If you want to know more about what all is going on I recommend the UN's dedicated World Toilet Day page.

If you've been reading this blog regularly (or semi-regularly, since my posts are hardly like clockwork) you'll know this is a big day for me as well.

I'm writing this blog post from a few miles in the air somewhere between England and Norway. The deed is done. In about half an hour my passport will be stamped and I'll no longer be a 'Graduate Entrepreneur' but a plain old tourist enjoying the sites of London and trying to pack my life back into two suitcases.

The identity crisis will pass. I'm still me. I will still do quirky things. This past month of largely working on recording the Audio Guide for Loo Tours has confirmed that. If you haven't already seen it, the place to visit is lootours.com/AudioTour. When I get back to the UK I'll be talking with potential future guides, building partnerships, and finding more ways to embed what I've done in London. Growth, not giving up. All the rage and frustration at the immigration laws and randomess of the system are still there, but I'm coming to terms with them. They fuel new projects rather than holding me back (I hope)

The captain just announced landing. The seat belt sign is on. And I need to sign off.

Here's to new adventures and an even bigger World Toilet Day next year!

Rachel x

Sunday, October 19, 2014

Doing it My Way: A Big Choice.

Having lunch with a friend a few weeks ago I shared an observation which I think I've said here in different ways:
"I know that I'm being really stubborn with how I'm going about trying to stay in London. I don't want to stay there by any means necessary. I want to stay on my terms!" 
He replied "That's a sign you're someone who will be very successful." 
"Or just someone who will be kicked out of England in a few months," I said.

Thinking on that I have come to a decision, and it's not the one I ever thought I would be making:

I think it's time to go.

It's time to embrace the fact that things are about to change and get on with it. I've invested a good lot of time into worrying, stressing and looking for ways for that not to happen... fighting circumstances I can't change. In a way parts of my life have been put on hold while I have waited for the miracle that wouldn't come. It's much more productive to take ownership of the situation, and start working to my terms with the things I can control.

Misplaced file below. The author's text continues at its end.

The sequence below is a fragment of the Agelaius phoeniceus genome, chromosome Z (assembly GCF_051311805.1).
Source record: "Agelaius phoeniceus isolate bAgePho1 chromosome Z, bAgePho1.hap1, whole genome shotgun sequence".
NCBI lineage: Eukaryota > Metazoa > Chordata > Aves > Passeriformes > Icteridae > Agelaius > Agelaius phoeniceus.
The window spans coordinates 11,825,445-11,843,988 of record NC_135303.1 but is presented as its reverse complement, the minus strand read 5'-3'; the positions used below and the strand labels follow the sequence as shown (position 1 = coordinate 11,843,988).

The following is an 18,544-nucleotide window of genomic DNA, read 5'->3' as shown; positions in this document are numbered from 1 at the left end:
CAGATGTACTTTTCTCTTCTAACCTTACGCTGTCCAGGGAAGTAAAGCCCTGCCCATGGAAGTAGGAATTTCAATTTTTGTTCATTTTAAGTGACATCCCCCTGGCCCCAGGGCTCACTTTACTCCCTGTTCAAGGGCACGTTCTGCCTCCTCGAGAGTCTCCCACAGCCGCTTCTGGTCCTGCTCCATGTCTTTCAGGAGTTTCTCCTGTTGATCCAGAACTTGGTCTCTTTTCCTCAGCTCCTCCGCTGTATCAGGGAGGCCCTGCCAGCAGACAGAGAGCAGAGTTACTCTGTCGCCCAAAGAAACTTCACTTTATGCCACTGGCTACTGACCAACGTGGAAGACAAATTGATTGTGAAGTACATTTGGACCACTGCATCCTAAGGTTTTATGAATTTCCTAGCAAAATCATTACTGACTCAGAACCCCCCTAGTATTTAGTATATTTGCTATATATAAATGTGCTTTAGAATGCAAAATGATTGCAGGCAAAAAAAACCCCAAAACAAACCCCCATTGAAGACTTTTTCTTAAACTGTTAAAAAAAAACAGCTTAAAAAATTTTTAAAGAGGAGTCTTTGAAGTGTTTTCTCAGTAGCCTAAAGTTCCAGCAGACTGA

It's not a decision that comes easily. I love England and I love what I've built here and what I do. I also know that if I leave things will be different. But I have also decided that that is okay, and the time is right. I'm proud (and I think justly so) of what I have built, and moving away doesn't seem like the failure it would have a year ago.

My final month can therefore be spent giving my all to making it the best month I can, both personally and professionally. I'll be recording two audio tours, to keep a record of the tours, and maybe a space open for me to step back into when I do make it back. I'll be trying to spend time with and continue to learn from all the wonderful friends and colleagues I have met here. And I'll be doing a bit more traveling around the UK and Europe and checking off some of those places I've been wanting to see but not had the chance.

It's not goodbye for ever, and I certainly intend to be back one way or another. England will always be my second home, and I still maintain I was accidentally born more English than American.

I don't know what the future will hold. And that is scary, but also a bit exciting. A lot has happened in the last 25 years, and I expect this is still just the beginning. It has been one hell of a ride, and I'm hugely greatful for all the wonderful teachers, mentors, friends, tour guests, and toileteers who have shared it with me!

Wednesday, September 24, 2014

Butting in.... then a rant.

I just did something I almost never do and made a fuss in the middle of someone elses argument. Public access to private toilets has been on my mind lately, and I can't keep it in.

I was ordering at Cafe Nero on Lancaster Place by Waterloo Bridge and a couple guys walked past me in the area between the counter and the steps down to the loo.

"Just going to use the toilet?" the manager asked.

They nodded.

"Toilets for customers only."

At which point I chimed in "oh come on! Let them go!"

One of the guys produced his cafe Nero loyalty card complete with 9 stamps.

I asked if one of them could have my go if I promised not to.

All to no effect.

I gave them a Loo Tours leaflet and pointed out that there are free toilets in Somerset House next door. I think the two men were far more embarrassed than they would have been if I said nothing. The manager gave me a lecture about how he has to keep toilets clean for his customers and maybe Somerset House has full time cleaners but they don't.

I completely understand that it's not their job to provide toilets. They serve food. The manager is probably the one with the most justifiable case in this argument. But the idealist in me still thinks there ought to be a human element to it.


Should the customer/provider relationship be considered a long term one or is it relevant only at the time of transaction? Do I reset to non-customer each time I set foot out the door and therefore must enter as a blank slate and an unknown quantity each time? Or does it end when they take my plate away (just in case I am carefully nursing the remaining crumbs of red velvet cake. I'm not done and don't intend to be for the next hour at least!)

What if I buy a coffee at Cafe Nero today and don't need to use the toilet and will likely buy one in the future without going but need to use the toilet tomorrow?